I was the lifebelt of the club (Impressive use of metaphor there David!), keeping it afloat during the times that it was in deep water (see what he did there – kept the disaster at sea analogy going! – perhaps the audio-book is sung by Celine Dion in Titanic-diva mode?!); I entertained the fans during the relegation struggle (could be me Dave but I think ‘entertain’ and ‘relegation struggle’ might just be a contradiction in terms…..?), then I gave them more and helped the team win a trophy (lovely bit of false modesty to finish cos what David really means is I won it single-handed and this is all the thanks I got!)
Unless you fancy him – and even I can admit he’s beautiful to look at – avoid! Even if you do fancy him – make it easy for yourself – just look at the pictures!
“THE BOY’S GOT A SWEET RIGHT FOOT!”
Garrincha – The Triumph And Tragedy Of Brazil’s Forgotten Footballing Hero by Ruy Castro
A confession. I don’t think I’ve ever actually heard anybody talk about a sweet RIGHT foot – it’s always left. But I’m pretending it’s a well-worn football phrase to give me an excuse to include Ruy Castro’s brilliant biography of Garrincha. It’s the classic rags-to-riches (and sadly back to rags again) story of a boy who rose from the poverty of rural Brazil to dominate the 1958 World Cup Final in Sweden. The book looks at his talent, his place in the emerging great Brazilian teams of the 50’s and 60’s and his almost larger-than-life world away from football. Garrincha was really the first of those footballers who are talented genius on the park but tortured soul off the park. The book is certainly a tribute to Garrincha’s talent and humanity, but Castro doesn’t shy away from Garrincha’s faults and excesses either. And if the football biography was ever put on trial for those crimes against literature that I mentioned above………………….. this book would be the star witness for the defence!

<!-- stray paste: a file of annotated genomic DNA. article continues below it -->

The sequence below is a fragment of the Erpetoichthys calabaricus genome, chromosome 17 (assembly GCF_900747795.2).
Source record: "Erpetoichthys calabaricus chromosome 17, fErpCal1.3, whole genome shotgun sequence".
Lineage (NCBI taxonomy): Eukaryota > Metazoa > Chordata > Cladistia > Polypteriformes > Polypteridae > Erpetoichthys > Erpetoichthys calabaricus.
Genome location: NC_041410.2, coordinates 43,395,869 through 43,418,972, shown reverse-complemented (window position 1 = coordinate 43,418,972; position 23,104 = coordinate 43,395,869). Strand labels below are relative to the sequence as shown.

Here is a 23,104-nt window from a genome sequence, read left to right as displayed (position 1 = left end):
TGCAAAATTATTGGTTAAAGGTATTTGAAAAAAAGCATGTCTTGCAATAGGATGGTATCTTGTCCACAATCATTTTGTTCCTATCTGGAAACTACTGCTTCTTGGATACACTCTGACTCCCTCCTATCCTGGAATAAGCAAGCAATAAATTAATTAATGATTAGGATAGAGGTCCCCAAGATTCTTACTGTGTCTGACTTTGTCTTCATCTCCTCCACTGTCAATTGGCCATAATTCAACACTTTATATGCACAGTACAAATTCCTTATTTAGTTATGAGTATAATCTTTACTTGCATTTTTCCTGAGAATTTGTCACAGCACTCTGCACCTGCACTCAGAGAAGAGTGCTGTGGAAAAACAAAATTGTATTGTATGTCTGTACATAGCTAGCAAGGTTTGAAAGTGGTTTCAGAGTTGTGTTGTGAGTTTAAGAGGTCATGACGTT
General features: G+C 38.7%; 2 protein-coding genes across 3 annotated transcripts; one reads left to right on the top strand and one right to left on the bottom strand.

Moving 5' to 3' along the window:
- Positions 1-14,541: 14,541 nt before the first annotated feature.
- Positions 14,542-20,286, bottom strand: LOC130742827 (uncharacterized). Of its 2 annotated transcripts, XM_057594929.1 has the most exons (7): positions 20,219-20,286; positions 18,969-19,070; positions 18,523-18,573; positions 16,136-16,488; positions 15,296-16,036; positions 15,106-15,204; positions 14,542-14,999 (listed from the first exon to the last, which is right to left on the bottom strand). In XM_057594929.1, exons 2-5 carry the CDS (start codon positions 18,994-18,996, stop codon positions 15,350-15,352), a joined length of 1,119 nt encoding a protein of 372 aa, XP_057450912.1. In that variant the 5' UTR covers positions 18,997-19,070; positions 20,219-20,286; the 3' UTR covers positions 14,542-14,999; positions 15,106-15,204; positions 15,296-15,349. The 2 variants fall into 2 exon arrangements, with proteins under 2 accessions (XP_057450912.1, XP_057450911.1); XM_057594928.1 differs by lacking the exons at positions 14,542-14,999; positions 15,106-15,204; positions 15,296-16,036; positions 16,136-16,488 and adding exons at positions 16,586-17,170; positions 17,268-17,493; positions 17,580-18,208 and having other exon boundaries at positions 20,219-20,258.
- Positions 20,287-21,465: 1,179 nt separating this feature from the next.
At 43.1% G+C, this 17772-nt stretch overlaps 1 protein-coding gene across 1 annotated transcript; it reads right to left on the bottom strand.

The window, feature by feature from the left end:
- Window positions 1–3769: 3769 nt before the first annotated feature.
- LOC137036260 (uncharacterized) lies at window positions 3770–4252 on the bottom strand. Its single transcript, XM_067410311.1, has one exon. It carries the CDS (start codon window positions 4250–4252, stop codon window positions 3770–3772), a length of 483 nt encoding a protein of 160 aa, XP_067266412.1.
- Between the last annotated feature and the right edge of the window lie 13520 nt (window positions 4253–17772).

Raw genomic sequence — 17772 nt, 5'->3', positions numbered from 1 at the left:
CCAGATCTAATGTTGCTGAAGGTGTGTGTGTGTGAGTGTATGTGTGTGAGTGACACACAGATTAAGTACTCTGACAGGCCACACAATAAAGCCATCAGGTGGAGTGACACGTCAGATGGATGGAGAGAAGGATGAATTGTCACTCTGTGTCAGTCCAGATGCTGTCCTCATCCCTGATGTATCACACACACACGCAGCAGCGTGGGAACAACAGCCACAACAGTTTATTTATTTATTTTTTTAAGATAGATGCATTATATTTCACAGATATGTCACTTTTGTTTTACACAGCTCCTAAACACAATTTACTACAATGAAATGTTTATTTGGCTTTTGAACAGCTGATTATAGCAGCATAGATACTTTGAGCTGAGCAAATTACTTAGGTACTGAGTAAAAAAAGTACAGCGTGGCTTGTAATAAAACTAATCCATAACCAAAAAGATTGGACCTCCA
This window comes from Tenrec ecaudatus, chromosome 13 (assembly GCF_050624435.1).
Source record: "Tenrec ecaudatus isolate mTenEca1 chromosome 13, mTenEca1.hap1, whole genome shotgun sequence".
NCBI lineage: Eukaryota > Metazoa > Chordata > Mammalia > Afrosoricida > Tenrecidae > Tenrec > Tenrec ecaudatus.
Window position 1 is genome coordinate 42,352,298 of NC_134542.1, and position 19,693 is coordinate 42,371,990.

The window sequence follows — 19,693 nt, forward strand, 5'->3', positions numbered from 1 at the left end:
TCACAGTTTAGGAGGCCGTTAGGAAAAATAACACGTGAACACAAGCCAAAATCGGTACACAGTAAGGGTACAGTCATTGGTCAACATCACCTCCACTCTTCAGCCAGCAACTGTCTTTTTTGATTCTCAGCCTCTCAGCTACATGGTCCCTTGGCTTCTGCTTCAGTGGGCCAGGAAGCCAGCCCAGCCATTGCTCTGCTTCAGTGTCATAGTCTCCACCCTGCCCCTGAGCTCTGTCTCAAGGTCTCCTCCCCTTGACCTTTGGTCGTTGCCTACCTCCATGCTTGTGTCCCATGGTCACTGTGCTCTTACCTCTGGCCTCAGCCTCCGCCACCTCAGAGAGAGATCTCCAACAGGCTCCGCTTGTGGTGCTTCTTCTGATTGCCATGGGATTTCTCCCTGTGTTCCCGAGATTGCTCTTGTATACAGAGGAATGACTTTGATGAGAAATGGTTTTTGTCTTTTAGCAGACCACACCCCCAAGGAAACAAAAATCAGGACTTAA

“YES BUT CAN HE DO IT ON A COLD WET WEDNESDAY NIGHT IN STOKE?”
Left Foot Forward – A Year In The Life Of A Journeyman Footballer by Garry Nelson
Left Foot In The Grave – A View From The Bottom Of The Football League by Garry Nelson
I have included this cliché for three reasons – firstly if you have ever been to Stoke on a wet, cold Wednesday night – and I have – you’ll know that it isn’t the easiest place to do ‘it’ – whether ‘it’ is playing football or as in my case trying to cheer my family up on the first night of a three night mid-week “break” to Alton Towers, staying in Stoke (and to put that in context we gave up the other two nights and left the next day!). Secondly it gives me a chance to write about Garry Nelson, ex-Charlton footballer and how I am convinced he once lived in the same block of flats as me in Essex – that’s as close as I get to rubbing shoulders with the great and the good. And thirdly, it allows me to write about his two football books, which in my humble opinion are among the most entertaining and enjoyable football books I’ve ever read!